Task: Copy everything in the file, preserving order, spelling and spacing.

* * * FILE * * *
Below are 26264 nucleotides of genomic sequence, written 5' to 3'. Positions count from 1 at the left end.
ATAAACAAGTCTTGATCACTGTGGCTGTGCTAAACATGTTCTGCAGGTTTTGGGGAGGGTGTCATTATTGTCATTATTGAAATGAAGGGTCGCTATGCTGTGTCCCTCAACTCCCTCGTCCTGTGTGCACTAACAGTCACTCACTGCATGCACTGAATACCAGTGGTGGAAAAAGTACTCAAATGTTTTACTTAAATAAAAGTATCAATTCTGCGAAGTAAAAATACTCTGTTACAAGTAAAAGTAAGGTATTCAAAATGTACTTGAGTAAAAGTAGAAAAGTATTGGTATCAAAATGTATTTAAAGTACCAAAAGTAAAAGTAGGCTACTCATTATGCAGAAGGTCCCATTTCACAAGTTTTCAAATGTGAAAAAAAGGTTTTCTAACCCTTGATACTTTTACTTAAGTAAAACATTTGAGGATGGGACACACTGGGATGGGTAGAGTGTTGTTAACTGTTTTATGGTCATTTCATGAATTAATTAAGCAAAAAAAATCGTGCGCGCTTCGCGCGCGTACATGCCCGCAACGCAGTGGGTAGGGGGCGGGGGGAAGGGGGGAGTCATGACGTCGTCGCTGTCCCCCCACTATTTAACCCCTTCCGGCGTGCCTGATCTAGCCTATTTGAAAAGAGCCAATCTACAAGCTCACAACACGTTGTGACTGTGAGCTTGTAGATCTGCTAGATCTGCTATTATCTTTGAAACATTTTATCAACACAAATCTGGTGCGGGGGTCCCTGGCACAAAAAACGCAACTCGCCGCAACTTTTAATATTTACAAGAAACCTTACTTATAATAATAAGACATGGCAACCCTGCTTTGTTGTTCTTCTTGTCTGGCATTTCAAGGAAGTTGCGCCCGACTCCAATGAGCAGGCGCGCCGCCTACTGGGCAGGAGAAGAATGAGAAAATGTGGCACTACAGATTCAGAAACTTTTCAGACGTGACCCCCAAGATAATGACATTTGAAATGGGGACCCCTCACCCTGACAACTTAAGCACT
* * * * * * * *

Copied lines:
Below are 26264 nucleotides of genomic sequence, written 5' to 3'. Positions count from 1 at the left end.
ATAAACAAGTCTTGATCACTGTGGCTGTGCTAAACATGTTCTGCAGGTTTTGGGGAGGGTGTCATTATTGTCATTATTGAAATGAAGGGTCGCTATGCTGTGTCCCTCAACTCCCTCGTCCTGTGTGCACTAACAGTCACTCACTGCATGCACTGAATACCAGTGGTGGAAAAAGTACTCAAATGTTTTACTTAAATAAAAGTATCAATTCTGCGAAGTAAAAATACTCTGTTACAAGTAAAAGTAAGGTATTCAAAATGTACTTGAGTAAAAGTAGAAAAGTATTGGTATCAAAATGTATTTAAAGTACCAAAAGTAAAAGTAGGCTACTCATTATGCAGAAGGTCCCATTTCACAAGTTTTCAAATGTGAAAAAAAGGTTTTCTAACCCTTGATACTTTTACTTAAGTAAAACATTTGAGGATGGGACACACTGGGATGGGTAGAGTGTTGTTAACTGTTTTATGGTCATTTCATGAATTAATTAAGCAAAAAAAATCGTGCGCGCTTCGCGCGCGTACATGCCCGCAACGCAGTGGGTAGGGGGCGGGGGGAAGGGGGGAGTCATGACGTCGTCGCTGTCCCCCCACTATTTAACCCCTTCCGGCGTGCCTGATCTAGCCTATTTGAAAAGAGCCAATCTACAAGCTCACAACACGTTGTGACTGTGAGCTTGTAGATCTGCTAGATCTGCTATTATCTTTGAAACATTTTATCAACACAAATCTGGTGCGGGGGTCCCTGGCACAAAAAACGCAACTCGCCGCAACTTTTAATATTTACAAGAAACCTTACTTATAATAATAAGACATGGCAACCCTGCTTTGTTGTTCTTCTTGTCTGGCATTTCAAGGAAGTTGCGCCCGACTCCAATGAGCAGGCGCGCCGCCTACTGGGCAGGAGAAGAATGAGAAAATGTGGCACTACAGATTCAGAAACTTTTCAGACGTGACCCCCAAGATAATGACATTTGAAATGGGGACCCCTCACCCTGACAACTTAAGCACT